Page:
Design Patterns in Java

How to build better Java code with design patterns

Federico Haag
4 min readDec 30, 2017


Design Patterns are best practices used to solve the most common problems that generally occur during Object Oriented Programming (OOP).

Table of Contents

  1. Creational Patterns
  2. Structural Patterns
  3. Behavioral Patterns
  4. Other Patterns

1. Creational Patterns

Creational patterns deal with object creation mechanisms, providing some special features or abstracting some common tasks.

1.1. Singleton Pattern

Singleton Pattern ensures that a class has only one instance and provides a global point of access to it. Typical Use Cases are logging classes, database connection classes, file manager classes.

1.2. Factory Pattern

The Factory Pattern should be used when you have to create an instance of a class, but depending on some variable input you may have to create a sub-type A or a sub-type B of such a class. In this case, it’s considered good design setting up a class (called Factory) which encapsulate all the logic flows needed to chose which sub-type has to be generate.

Have a look at the following example:

2. Structural Patterns

Structural Patterns deal with the creation of complex object structures through the composition of classes and objects.

2.1. Adapter Pattern

The Adapter Pattern is used in case of need to convert a class interface into another one, for example due to communication issues.

2.2. Decorator Pattern

The Decorator Pattern adds behavior to an object dynamically without affecting the behavior of other objects from the same class.

It is a dynamic alternative to subclassing for extending functionality, particularly when you have to extend functionality at run-time.

2.3. Facade Pattern

The Facade Pattern provides a simplified interface to a larger body of code.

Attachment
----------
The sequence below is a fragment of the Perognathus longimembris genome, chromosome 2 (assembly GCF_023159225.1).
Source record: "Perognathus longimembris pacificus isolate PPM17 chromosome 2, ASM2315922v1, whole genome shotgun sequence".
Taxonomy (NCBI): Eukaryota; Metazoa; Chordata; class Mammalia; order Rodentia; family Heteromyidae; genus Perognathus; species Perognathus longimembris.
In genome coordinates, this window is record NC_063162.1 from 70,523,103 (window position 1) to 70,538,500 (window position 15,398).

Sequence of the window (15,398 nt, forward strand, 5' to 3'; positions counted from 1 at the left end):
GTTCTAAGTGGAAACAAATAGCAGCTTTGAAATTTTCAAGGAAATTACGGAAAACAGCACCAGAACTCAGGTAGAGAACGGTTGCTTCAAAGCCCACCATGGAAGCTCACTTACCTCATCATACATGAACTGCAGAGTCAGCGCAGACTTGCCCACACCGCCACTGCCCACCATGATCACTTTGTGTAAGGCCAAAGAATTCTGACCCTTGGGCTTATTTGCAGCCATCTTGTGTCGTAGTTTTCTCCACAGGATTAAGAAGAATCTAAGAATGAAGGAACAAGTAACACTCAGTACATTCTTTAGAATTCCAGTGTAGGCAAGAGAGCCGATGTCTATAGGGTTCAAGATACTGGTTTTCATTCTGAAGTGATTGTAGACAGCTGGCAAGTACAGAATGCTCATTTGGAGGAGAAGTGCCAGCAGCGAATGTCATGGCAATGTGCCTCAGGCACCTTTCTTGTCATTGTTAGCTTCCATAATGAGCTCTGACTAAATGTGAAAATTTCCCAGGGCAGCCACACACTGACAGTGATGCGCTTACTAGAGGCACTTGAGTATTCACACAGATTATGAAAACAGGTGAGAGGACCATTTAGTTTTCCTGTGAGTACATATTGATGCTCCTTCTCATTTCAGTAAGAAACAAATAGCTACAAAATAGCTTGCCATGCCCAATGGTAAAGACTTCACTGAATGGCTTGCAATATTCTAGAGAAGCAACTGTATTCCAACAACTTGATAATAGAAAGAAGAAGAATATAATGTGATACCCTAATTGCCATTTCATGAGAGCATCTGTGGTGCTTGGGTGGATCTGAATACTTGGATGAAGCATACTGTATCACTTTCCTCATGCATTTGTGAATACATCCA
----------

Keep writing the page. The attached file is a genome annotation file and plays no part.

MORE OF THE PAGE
It typically involves a single wrapper class that contains a set of variables and methods required by the client that access the full body of code and hide the implementation details in order to reduce the client perceived complexity of the code.


2.4. Proxy Pattern

The Proxy Pattern is used to postpone or avoid instantiation of an heavy object using a lighter object that has the same interface.

The Proxy Pattern is often used in combination with preprocessing techniques, caching, requests queuing.

Sequence Diagram
UML Diagram

3. Behavioral Patterns

Behavioral patterns deal with the communication between objects.

3.1. Strategy Pattern

The Strategy Pattern is used to select at runtime which algorithm has to be executed. It’s useful when a class has different behaviors depending on a variable input. A bad design to solve this use case would be building a huge switch where you insert the all possible algorithms based on the variable input. This solution is considered the best choice as a matter of good OOP design.

UML Diagram

3.2. Iterator Pattern

The Iterator Pattern provides a way to access the elements of an aggregate object sequentially without exposing its underlying representation.

Iterators decouple the iteration algorithms from the original data structure making the code lighter and more modular, enabling also multiple concurrents iterations (one iteration <->one iterator).

UML Diagram

3.3. Observer Pattern

The Observer Pattern defines a one-to-many dependance between objects (subject — listeners) in order to notify all the dependents when a change of state occurs in the subject.

Warning: this pattern cause a problem known as “Lapsed listener problem”. The solution is using weak references between subject and listeners.

UML Diagram

3.4. State Pattern

Applying the State Pattern you can create an object with a state variable on which the object behaviors depend.

More eaisly: it’s the object-oriented implementation of a “state machine”.

Unlike the strategy pattern, where the choice on the algorithm to be applied is took base on an input and smoothly applied, the state pattern changes the object behaviors by it self depending on the current object state and as a consequence of a method invocation or internal timing.

UML Diagram

4. Other Patterns

The current best reference you can refer to is Head First Design Patterns.